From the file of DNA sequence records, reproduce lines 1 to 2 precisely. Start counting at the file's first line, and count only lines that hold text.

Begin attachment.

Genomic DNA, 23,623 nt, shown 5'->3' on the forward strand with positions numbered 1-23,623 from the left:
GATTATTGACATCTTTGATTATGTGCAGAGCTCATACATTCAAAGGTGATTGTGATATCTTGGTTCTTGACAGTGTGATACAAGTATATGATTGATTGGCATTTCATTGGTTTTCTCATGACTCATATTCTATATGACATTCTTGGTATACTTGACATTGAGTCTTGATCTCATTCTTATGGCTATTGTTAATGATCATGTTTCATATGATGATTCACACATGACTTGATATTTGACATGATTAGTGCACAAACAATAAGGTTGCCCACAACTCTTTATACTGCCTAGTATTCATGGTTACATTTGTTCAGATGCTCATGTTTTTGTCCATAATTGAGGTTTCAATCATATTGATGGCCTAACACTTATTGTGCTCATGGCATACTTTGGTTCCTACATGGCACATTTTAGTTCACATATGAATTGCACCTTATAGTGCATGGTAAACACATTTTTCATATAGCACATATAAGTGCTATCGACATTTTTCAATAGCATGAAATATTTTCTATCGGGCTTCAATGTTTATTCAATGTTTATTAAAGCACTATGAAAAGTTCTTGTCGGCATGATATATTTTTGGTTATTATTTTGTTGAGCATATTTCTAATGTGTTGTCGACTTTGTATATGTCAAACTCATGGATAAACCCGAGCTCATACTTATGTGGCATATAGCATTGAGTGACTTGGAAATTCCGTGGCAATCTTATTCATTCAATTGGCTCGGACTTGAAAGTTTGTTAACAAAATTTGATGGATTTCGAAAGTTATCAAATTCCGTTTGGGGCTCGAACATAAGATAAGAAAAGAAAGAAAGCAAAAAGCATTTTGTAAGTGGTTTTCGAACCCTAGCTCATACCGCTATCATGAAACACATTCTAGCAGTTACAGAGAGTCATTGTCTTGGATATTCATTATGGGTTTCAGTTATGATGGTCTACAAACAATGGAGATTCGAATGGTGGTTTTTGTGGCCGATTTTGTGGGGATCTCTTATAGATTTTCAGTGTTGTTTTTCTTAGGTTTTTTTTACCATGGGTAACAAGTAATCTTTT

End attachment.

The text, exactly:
Genomic DNA, 23,623 nt, shown 5'->3' on the forward strand with positions numbered 1-23,623 from the left:
GATTATTGACATCTTTGATTATGTGCAGAGCTCATACATTCAAAGGTGATTGTGATATCTTGGTTCTTGACAGTGTGATACAAGTATATGATTGATTGGCATTTCATTGGTTTTCTCATGACTCATATTCTATATGACATTCTTGGTATACTTGACATTGAGTCTTGATCTCATTCTTATGGCTATTGTTAATGATCATGTTTCATATGATGATTCACACATGACTTGATATTTGACATGATTAGTGCACAAACAATAAGGTTGCCCACAACTCTTTATACTGCCTAGTATTCATGGTTACATTTGTTCAGATGCTCATGTTTTTGTCCATAATTGAGGTTTCAATCATATTGATGGCCTAACACTTATTGTGCTCATGGCATACTTTGGTTCCTACATGGCACATTTTAGTTCACATATGAATTGCACCTTATAGTGCATGGTAAACACATTTTTCATATAGCACATATAAGTGCTATCGACATTTTTCAATAGCATGAAATATTTTCTATCGGGCTTCAATGTTTATTCAATGTTTATTAAAGCACTATGAAAAGTTCTTGTCGGCATGATATATTTTTGGTTATTATTTTGTTGAGCATATTTCTAATGTGTTGTCGACTTTGTATATGTCAAACTCATGGATAAACCCGAGCTCATACTTATGTGGCATATAGCATTGAGTGACTTGGAAATTCCGTGGCAATCTTATTCATTCAATTGGCTCGGACTTGAAAGTTTGTTAACAAAATTTGATGGATTTCGAAAGTTATCAAATTCCGTTTGGGGCTCGAACATAAGATAAGAAAAGAAAGAAAGCAAAAAGCATTTTGTAAGTGGTTTTCGAACCCTAGCTCATACCGCTATCATGAAACACATTCTAGCAGTTACAGAGAGTCATTGTCTTGGATATTCATTATGGGTTTCAGTTATGATGGTCTACAAACAATGGAGATTCGAATGGTGGTTTTTGTGGCCGATTTTGTGGGGATCTCTTATAGATTTTCAGTGTTGTTTTTCTTAGGTTTTTTTTACCATGGGTAACAAGTAATCTTTT